The recent weather in the UK has been unseasonably good. In fact, it has been very ‘un-British’ weather with days of unbroken sunshine and temperatures of 25C+. However, over the last couple of days, the rain has returned, so everything is back to normal! Perhaps the UK has had its summer early? It usually lasts about two weeks, so that would make sense. However, is gold the ‘sunshine’ place to be over the coming months no matter what the weather?

Rising yields problematic for gold

The main problem for gold is that it has no interest rates. This means that there is no reward for holding gold. If you hold a stock that rewards a dividend or a bond that gives a yield. So, with bond yields rising this proves a disincentive to invest in gold. Midweek gold fell through the $1700 level as the ADP data showed a better than expected losses of 2.7million jobs. There had been 9 million job losses expected, so this bodes well for NFP later today. A strong NFP report will put further pressure on gold in the short term. This ADP report midweek, alongside the ISM PMI, stoked hopes of a V-shaped recovery, and bond yields broke higher. All of this was a drag for zero interest gold. However, is all now lost for gold bulls?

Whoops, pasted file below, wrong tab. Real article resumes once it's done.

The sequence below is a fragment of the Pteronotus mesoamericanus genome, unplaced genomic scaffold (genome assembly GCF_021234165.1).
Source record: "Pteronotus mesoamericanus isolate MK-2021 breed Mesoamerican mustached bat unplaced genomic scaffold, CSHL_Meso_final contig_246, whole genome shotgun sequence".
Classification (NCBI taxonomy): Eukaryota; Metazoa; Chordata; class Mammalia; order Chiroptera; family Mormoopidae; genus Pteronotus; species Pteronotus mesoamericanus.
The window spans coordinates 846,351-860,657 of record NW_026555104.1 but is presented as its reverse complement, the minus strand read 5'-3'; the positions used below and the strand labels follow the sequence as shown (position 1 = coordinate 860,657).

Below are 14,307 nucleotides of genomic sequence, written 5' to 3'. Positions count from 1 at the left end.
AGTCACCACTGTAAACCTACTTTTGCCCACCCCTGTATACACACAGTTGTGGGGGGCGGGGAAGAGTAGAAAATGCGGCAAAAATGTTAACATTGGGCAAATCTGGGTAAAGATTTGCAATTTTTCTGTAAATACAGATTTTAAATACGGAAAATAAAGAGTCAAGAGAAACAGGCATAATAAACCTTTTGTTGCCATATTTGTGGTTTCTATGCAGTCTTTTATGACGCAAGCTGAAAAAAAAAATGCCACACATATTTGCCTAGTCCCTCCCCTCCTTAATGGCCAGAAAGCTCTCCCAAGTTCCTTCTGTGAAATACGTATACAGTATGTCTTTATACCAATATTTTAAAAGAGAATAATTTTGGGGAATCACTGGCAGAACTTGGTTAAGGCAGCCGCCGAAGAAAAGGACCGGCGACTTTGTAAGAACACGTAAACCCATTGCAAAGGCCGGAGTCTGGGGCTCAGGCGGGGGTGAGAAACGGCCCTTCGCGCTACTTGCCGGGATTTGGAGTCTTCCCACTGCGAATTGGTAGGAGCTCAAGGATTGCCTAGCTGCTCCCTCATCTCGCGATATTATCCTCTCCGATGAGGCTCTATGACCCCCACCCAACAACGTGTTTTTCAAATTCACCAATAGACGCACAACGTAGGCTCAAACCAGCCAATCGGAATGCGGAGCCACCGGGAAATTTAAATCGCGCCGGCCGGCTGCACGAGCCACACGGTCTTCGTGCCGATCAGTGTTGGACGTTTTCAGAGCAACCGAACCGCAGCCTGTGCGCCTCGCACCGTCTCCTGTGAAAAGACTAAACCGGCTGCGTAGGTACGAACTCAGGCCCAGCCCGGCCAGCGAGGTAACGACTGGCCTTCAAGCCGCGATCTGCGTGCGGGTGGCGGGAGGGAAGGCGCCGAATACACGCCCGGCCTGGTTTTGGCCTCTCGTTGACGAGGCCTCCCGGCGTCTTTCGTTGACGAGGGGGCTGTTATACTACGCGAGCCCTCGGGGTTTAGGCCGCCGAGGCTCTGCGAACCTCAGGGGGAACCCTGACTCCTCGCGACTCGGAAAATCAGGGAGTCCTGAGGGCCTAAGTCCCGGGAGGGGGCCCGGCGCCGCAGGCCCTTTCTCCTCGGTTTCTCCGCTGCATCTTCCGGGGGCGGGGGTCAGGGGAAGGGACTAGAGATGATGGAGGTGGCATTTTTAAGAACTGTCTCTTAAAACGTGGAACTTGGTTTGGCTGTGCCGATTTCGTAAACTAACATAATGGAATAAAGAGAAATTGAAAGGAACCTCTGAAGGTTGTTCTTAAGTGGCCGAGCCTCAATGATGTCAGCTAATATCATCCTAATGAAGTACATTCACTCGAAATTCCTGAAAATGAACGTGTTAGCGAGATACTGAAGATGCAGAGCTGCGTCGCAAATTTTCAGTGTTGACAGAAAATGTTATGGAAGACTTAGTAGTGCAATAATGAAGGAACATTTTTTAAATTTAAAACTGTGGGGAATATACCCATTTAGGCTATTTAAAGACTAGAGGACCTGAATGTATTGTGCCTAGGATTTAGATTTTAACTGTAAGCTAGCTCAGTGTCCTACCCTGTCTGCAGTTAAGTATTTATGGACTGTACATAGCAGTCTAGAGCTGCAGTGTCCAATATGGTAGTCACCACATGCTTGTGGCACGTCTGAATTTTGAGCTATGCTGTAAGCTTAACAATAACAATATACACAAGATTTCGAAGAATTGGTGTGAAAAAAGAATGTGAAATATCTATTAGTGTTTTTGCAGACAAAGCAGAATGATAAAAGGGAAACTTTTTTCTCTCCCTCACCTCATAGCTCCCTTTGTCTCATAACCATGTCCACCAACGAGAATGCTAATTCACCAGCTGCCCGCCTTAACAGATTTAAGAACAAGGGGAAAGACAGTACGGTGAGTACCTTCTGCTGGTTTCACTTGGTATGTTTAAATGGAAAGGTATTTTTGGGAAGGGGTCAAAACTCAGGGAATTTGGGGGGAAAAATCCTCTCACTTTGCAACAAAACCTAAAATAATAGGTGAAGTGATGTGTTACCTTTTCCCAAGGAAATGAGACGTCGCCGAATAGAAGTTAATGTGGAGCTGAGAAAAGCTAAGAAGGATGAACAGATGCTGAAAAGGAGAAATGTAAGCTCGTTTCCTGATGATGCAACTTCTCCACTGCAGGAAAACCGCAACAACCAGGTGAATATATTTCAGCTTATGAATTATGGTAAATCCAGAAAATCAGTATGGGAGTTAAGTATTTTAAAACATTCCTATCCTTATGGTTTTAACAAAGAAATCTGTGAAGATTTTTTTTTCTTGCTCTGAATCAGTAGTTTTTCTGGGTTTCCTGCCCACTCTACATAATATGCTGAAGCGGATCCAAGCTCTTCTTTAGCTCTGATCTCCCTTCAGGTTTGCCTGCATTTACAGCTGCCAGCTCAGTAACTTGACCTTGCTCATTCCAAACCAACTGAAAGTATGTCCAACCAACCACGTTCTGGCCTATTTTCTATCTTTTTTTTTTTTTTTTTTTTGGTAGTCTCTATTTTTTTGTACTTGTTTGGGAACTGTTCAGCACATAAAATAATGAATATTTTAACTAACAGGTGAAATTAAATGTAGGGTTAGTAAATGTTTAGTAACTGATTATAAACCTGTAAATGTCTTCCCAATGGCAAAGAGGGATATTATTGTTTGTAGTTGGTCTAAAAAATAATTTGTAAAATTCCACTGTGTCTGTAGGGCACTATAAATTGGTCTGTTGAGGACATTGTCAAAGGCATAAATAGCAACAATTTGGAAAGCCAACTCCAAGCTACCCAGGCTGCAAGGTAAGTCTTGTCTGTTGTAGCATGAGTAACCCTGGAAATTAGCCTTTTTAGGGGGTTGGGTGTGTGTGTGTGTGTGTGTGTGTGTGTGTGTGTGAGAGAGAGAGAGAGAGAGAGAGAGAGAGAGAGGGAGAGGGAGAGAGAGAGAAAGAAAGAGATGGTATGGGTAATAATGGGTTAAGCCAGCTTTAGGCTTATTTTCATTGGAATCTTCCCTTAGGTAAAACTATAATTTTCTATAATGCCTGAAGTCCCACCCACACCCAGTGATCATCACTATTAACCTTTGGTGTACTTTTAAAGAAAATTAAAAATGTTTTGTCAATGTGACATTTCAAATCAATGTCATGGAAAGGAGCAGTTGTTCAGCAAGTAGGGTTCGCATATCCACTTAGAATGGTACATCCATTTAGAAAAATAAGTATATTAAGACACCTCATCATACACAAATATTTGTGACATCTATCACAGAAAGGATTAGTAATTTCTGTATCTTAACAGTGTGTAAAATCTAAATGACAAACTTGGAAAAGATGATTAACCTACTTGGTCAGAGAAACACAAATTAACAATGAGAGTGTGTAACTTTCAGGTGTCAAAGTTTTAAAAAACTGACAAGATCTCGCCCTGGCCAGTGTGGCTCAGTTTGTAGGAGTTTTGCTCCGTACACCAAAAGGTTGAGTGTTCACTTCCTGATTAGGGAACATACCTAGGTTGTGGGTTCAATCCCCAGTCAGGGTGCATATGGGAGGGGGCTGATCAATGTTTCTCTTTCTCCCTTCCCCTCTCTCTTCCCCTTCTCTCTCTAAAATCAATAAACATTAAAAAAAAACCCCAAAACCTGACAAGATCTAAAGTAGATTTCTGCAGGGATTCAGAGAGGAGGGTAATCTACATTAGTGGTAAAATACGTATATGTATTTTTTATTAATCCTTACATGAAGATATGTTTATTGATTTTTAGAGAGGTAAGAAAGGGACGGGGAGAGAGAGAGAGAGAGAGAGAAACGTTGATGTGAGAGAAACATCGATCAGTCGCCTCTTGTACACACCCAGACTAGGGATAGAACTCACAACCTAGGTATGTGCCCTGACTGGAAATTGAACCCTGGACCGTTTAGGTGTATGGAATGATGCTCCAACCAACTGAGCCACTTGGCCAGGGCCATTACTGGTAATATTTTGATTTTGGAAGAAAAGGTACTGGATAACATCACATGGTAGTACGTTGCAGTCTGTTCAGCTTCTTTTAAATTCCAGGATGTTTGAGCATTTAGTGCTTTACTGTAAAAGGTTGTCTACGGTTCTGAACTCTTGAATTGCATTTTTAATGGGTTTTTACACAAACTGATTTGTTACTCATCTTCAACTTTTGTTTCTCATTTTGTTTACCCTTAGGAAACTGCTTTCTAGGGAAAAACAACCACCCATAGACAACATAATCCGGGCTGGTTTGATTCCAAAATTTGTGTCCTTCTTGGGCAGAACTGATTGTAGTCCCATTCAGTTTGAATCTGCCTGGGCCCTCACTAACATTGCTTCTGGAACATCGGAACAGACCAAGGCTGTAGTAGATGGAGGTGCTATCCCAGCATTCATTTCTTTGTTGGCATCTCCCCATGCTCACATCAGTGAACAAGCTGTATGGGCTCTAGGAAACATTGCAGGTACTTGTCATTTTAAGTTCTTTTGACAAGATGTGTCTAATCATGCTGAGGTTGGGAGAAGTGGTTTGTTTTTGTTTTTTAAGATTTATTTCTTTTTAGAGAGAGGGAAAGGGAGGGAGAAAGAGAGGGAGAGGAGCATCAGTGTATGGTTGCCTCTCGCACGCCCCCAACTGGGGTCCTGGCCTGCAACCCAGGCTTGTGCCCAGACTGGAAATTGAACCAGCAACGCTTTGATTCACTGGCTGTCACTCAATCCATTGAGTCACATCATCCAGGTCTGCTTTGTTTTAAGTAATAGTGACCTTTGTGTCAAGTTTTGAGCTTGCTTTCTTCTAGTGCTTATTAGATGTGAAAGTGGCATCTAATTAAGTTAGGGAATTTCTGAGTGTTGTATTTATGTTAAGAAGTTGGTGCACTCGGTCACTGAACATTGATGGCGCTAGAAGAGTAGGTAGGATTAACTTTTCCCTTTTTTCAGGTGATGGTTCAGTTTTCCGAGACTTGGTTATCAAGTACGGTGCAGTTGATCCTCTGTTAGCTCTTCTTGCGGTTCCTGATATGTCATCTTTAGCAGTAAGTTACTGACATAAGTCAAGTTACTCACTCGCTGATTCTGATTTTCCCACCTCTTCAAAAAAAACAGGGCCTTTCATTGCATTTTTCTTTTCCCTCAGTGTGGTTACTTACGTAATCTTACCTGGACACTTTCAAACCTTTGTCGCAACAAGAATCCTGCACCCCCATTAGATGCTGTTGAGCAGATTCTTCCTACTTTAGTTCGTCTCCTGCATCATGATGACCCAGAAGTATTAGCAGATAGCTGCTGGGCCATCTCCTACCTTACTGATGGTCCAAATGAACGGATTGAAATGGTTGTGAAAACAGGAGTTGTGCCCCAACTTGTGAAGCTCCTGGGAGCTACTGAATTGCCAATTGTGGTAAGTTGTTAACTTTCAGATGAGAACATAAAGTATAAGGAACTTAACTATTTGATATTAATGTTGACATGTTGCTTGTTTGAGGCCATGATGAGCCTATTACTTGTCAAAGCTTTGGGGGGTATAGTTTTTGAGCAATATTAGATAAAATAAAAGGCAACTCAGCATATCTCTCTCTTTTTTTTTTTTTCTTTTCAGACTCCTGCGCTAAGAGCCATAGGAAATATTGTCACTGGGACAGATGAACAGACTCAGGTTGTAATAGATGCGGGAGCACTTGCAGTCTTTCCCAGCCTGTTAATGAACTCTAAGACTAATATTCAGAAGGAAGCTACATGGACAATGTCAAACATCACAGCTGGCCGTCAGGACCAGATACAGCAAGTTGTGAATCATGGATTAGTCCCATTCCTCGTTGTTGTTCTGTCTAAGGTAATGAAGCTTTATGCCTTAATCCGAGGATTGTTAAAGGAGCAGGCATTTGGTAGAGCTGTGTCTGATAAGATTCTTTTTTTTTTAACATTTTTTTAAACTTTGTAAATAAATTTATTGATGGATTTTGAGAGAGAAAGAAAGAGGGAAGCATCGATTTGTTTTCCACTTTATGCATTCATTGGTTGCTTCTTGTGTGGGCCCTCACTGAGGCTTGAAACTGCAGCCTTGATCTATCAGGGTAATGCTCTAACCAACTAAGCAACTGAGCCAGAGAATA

Gold as a hedge against inflation

A piece on Bloomberg’s Markets Live Blog is making a case for gold as a hedge against potentially coming inflation. The reasoning is as follows:

  • The Fed won’t change it’s monetary policy until the job market returns to post COVID-19 levels. So, more reason to watch the NFP alongside continuing jobless claims.
  • The Fed is considering yield curve control.
  • Longer-term risk if the Fed responds to a rebounding US economy by ending QE and preparing for rate hikes. This seems harmful for gold but could take place in an inflation positive environment.
  • Fed’s balance sheet is expected to climb to $12 trillion and exceed 50% of GDP by year-end. Combine that with ECB and BOJ balance sheets the threat of price spikes becomes real.

The verdict?

How likely is runaway inflation? We should really have been seeing rising inflation since around 2009, but it hasn’t come. It has been warned about but never arrives. Are markets just being too complacent on inflation? According to the Financial Times, US investors are pricing in an average of 1.75% over the next 10 years. That is not much inflation at all and any deviation from these expectations will have folks scrabbling for commodities like gold. The future for gold is in the balance. In the near term, price is at a daily trend line. Stay above and bulls are in control, get below and the bears have the upper hand again.